So before I go into the analysis of the rum itself, I have to spend a couple of word on the mythos surrounding the company behind this product.
El Dorado is a brand from Demerara Distillers Limited (DDL) operating out of Guyana. DDL is a state controlled company and the only active rum producer in Guyana today.
The rum tradition in Guyana goes back several hundred years and once there was a plethora of plantations – many of those having their own unique style of distillation.
When all those plantations started to shut down some of the plantations were bought by others and sometimes they decided to take over the closed plantations unique stills and thus preserving some of the rum heritage. When DDL was founded and only a few active plantations remained and as the started to close DDL bought them and transferred their now inactive stills to their own plant.
Today many of the old stills are still in use leaving DDL the possibility to create some very unique blends that no other rum producer can hope to achieve.
Guyanese rum is also called Demerara rum referring to the Demerara river. The style is quite unique when compared to rums from other parts of the Caribbean and Central and South America due to the many types of stills and therefore possible blends.
One interesting thing about Demerara rum is the age statements. Due to local regulations on the matter, the age statement of a Demerara rum will always state the youngest rum in the blend. So this rum in particular is a minimum of 8 years old. This is quite unique in a world where most molasses based rum has rather untrustworthy age statements.
The massive history of Demerara rum has intrigued me for a long time and also adds to my fascination of this particular style of rum. For more information on Demerara rum please check out my link page where you can find a link to a massive essay on the subject.
You can also visit the El Dorado and DDL webpage from the links in the end of this review.
(According to Cocktails Old Fashioned the primary component in this rum is rum from the Enmore wooden Coffey still – which is the only remaining wooden Coffey still in the world – and the Diamond metal Coffey still).
This is a midrange product from El Dorado topping the category with their 3 year old and 5 year old, but not in the same league as the 12, 15 or 21 year old – and nowhere near the 25 I suspect having never tried it. The standard bottle is no surprise.
The roundedness and the wide shoulders makes it stand out a little bit when comparing to bottles of typical low end rums. The base has a thickness to it and add a little weight.
On the mostly black label a little gold and red can be found, which makes it appear very clean and simple. We have the brand name, the age, ABV 40% and an almost watermark El Dorado logo.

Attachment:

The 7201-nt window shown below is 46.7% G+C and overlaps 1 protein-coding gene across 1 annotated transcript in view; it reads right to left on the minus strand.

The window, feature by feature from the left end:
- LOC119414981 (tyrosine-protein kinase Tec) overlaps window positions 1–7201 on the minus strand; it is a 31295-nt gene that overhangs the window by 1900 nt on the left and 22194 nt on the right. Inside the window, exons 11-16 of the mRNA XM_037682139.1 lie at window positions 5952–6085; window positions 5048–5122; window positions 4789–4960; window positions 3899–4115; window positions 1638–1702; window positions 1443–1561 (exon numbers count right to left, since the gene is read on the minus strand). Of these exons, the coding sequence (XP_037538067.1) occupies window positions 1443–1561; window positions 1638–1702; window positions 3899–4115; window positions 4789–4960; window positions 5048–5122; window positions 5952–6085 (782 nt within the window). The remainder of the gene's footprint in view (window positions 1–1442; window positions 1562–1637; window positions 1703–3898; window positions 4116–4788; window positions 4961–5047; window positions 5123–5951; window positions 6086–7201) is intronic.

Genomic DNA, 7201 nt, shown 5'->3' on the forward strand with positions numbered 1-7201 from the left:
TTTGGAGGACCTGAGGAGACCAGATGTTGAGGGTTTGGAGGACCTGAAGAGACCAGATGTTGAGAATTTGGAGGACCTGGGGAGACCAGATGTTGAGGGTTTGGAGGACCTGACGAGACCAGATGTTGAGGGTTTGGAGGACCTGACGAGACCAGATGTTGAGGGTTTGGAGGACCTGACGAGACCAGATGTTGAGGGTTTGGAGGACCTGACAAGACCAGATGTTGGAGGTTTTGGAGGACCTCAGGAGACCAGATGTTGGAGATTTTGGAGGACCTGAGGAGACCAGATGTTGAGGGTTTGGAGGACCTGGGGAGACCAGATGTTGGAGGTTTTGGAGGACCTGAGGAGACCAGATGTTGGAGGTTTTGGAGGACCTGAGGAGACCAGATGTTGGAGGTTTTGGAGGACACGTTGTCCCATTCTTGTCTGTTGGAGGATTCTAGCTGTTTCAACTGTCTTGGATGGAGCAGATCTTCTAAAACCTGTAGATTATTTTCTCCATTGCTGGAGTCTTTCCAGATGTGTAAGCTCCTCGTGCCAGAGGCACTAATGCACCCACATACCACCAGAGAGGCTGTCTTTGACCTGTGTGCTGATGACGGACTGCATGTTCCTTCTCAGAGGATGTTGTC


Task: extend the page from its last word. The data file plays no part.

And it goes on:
The back has got another label with a little more information on the rum inside. No sales pitch though. Refreshing.
In the glass the rum comes off as a light amber colour with an almost orange hue. The leg-lets and droplets hint a quite light rum. Let us see if they are right.
When putting the old snout down the opening of the glass the first thing that literally hits me in the face is marinated herring. Yes. You read that right. A smell though a little more subtle and faint but just like the smell coming out when opening a jar of marinated herring. Pretty strange!
However when the herring drifts off some much more pleasant fragrances takes over. You have the standard oak spice, the sugar in the form of fudge, there is some lemon peel and finally a splash of pepper.
Reaching the mouth the herring is thankfully long gone and nowhere to be found. The rum has a lightish profile although the Demerara thickness is clearly present. Behind some nice oak is a lot of maple syrup. Out comes sweet and ripe jaffa oranges, raisins and just a drop of cough syrup.
A surprisingly interesting profile for a rum this young.
The syrup stays around for a while and then it becomes to sticky with notes of prunes and raisins.
Almost no sting or other unpleasantries. Not much fuzz.
Rating and final thoughts
A very nicely put together rum which takes a solid form hold of the midrange of rums. It could easily rival rums of supposedly greater age and at its price point you would be lucky to find a better product.
However … This rum set me back €24. With a bit of luck and discount hunting I can find the El Dorado 12 year old for €27-30. With a margin that small I would choose the El Dorado 12 every single time.
This rum does indeed have its place in the world. But it does suffer a little bit by having a substantially better, bigger brother in the ED12 for just a few euros more and a just as good little brother for mixing in the El Dorado 5 year old for just a few euros less.
Still a very nice sipper if you want to try out some ol’ fashioned Demerara rum and do not want to rob the piggy bank more than absolutely necessary. My favourite budget Demerara so far.